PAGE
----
It is this crazy thought that seemed to have inspired the makers behind “Happy Happy Joy Joy: The Ren & Stimpy Story,” as they seem to have just as many questions on how something so brazenly gross was able to get on the air in the first place. For people who do consider themselves fans of the show this is likely to be something of a God-send, as we see rarely behind-the-scenes footage of children’s shows during its development process (and many jokes that had to be cut due to being ‘too hot for TV’). Voice actors, writers, and directors share personal stories about episodes they enjoyed working on, and they all seem amazed that what they worked on is still being discussed years later. For animation historian fans the film is more than a God-send; it is a Holy Grail of animation documentation that is second only to the almost lost Disney film “The Sweatbox.”
You have Bob Camp sharing story after story about what inspired iconic moments from the show and the fights that had to be had with the network executives. Voice actors (like Billy West) re-create their favorite scenes right in front of our eyes (and you even get to hear a different voice for a character or two before the ‘official’ voice was settled on). My goodness, even the network executives who approved the show are here to discuss what attracted them to the show, their concerns about the direction, and even what the final straw was that got the creator fired. The creator, of course, is John Kricfalusi (AKA: John K.), who is the driving force between every aspect of the show. As the man who came up with the core concept, he reminded me a lot of Walt Disney during the ‘making of’ videos for “Snow White & the Seven Dwarves,” where (like Walt) he would voice and act out entire episodes in front of his animators.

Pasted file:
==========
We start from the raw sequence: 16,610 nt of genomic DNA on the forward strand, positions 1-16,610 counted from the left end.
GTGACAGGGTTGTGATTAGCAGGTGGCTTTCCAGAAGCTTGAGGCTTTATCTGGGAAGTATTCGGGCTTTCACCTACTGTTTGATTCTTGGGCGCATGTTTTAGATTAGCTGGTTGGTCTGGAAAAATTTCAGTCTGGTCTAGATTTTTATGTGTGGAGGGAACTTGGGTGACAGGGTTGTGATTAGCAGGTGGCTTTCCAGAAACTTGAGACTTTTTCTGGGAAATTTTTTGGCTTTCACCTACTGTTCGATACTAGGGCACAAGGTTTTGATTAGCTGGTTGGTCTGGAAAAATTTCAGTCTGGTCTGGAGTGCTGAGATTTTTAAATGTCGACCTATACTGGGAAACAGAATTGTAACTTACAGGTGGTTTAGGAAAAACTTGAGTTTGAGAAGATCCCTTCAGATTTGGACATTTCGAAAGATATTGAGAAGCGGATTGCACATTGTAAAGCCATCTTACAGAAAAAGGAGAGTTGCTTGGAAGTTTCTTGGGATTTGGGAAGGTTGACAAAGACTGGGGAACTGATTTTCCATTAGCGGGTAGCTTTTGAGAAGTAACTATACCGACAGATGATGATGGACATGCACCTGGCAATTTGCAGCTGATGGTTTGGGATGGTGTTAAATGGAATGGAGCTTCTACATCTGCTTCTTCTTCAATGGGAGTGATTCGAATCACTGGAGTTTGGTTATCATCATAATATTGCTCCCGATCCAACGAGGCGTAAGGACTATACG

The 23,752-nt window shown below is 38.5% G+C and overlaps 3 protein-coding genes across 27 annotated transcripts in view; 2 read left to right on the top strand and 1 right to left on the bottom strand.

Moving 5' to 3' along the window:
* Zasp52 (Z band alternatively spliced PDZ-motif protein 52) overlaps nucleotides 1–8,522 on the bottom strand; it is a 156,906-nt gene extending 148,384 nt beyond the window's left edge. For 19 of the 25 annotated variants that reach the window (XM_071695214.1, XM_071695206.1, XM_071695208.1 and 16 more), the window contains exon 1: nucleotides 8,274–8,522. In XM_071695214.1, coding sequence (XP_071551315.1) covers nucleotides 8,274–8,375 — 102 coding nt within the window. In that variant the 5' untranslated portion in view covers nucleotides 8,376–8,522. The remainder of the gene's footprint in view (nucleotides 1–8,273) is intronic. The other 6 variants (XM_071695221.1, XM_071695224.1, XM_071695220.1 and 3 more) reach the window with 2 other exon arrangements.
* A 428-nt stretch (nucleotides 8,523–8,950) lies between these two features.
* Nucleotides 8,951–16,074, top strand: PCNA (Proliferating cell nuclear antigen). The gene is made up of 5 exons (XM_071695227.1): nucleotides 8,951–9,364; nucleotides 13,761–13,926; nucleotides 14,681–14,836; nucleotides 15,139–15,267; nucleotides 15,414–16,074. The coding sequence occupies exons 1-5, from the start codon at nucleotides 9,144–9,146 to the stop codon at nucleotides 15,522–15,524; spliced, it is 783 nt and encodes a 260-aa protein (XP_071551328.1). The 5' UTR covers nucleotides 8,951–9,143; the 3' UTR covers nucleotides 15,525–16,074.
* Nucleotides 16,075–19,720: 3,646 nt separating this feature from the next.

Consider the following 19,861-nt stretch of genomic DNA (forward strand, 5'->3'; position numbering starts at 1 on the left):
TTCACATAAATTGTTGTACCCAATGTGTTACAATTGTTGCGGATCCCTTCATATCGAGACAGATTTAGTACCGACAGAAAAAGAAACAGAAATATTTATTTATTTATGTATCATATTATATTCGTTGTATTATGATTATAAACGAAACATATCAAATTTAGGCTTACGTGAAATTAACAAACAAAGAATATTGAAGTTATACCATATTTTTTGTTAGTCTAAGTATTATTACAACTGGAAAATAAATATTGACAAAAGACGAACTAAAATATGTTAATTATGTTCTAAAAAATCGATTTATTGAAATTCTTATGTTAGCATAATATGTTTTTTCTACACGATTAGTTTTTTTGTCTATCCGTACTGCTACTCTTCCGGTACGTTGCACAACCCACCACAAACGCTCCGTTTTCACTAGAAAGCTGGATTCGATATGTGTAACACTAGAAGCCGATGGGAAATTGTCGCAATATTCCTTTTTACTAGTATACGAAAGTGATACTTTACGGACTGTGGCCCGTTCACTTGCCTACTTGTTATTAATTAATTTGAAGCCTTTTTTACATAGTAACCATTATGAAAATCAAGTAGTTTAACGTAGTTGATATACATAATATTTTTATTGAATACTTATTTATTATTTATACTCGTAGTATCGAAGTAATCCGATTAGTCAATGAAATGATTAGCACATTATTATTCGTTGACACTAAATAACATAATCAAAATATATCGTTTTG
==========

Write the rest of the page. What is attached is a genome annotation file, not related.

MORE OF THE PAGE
Heck, he even drew most of the storyboards to show everyone how the show was “supposed to look.” Although he’s not the ‘auteur’ that some would make him out to be, he is clearly the man driving the car (for better or for worse, as he usually crashed right through the ‘Deadline’ stop signs). John K. himself even participates in the documentary, and while it’s understandable why people would find him to be an insufferable egomaniac (he doesn’t seem to like any cartoons he didn’t make), there is no denying that he knows the art of animation and he is absolutely charismatic when he is talking. Like “Ren & Stimpy” itself, John’s involvement with “Happy Happy Joy Joy: The Ren & Stimpy Story” is the biggest reason why the movie works…and is also the biggest anchor to the whole project.